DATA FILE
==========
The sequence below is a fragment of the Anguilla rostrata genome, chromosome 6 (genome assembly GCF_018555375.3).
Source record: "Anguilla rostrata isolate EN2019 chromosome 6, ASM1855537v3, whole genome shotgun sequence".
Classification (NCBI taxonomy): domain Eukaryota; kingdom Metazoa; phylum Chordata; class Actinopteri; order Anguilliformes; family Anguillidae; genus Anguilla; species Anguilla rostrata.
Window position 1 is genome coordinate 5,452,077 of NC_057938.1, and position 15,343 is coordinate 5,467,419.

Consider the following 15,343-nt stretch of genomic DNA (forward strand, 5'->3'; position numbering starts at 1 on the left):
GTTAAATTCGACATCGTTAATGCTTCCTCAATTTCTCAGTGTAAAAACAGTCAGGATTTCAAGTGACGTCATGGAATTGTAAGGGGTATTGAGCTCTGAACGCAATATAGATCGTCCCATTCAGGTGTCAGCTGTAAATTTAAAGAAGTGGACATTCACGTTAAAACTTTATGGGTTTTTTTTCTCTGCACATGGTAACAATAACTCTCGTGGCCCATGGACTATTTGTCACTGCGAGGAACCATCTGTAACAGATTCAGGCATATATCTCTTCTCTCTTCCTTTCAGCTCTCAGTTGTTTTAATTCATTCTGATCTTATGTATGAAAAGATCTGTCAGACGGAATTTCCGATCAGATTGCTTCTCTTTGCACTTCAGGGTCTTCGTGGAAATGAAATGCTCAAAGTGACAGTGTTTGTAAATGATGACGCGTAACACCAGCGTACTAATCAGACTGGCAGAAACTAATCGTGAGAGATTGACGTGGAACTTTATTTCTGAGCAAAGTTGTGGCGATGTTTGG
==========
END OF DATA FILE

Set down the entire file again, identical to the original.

The sequence below is a fragment of the Anguilla rostrata genome, chromosome 6 (genome assembly GCF_018555375.3).
Source record: "Anguilla rostrata isolate EN2019 chromosome 6, ASM1855537v3, whole genome shotgun sequence".
Classification (NCBI taxonomy): domain Eukaryota; kingdom Metazoa; phylum Chordata; class Actinopteri; order Anguilliformes; family Anguillidae; genus Anguilla; species Anguilla rostrata.
Window position 1 is genome coordinate 5,452,077 of NC_057938.1, and position 15,343 is coordinate 5,467,419.

Consider the following 15,343-nt stretch of genomic DNA (forward strand, 5'->3'; position numbering starts at 1 on the left):
GTTAAATTCGACATCGTTAATGCTTCCTCAATTTCTCAGTGTAAAAACAGTCAGGATTTCAAGTGACGTCATGGAATTGTAAGGGGTATTGAGCTCTGAACGCAATATAGATCGTCCCATTCAGGTGTCAGCTGTAAATTTAAAGAAGTGGACATTCACGTTAAAACTTTATGGGTTTTTTTTCTCTGCACATGGTAACAATAACTCTCGTGGCCCATGGACTATTTGTCACTGCGAGGAACCATCTGTAACAGATTCAGGCATATATCTCTTCTCTCTTCCTTTCAGCTCTCAGTTGTTTTAATTCATTCTGATCTTATGTATGAAAAGATCTGTCAGACGGAATTTCCGATCAGATTGCTTCTCTTTGCACTTCAGGGTCTTCGTGGAAATGAAATGCTCAAAGTGACAGTGTTTGTAAATGATGACGCGTAACACCAGCGTACTAATCAGACTGGCAGAAACTAATCGTGAGAGATTGACGTGGAACTTTATTTCTGAGCAAAGTTGTGGCGATGTTTGG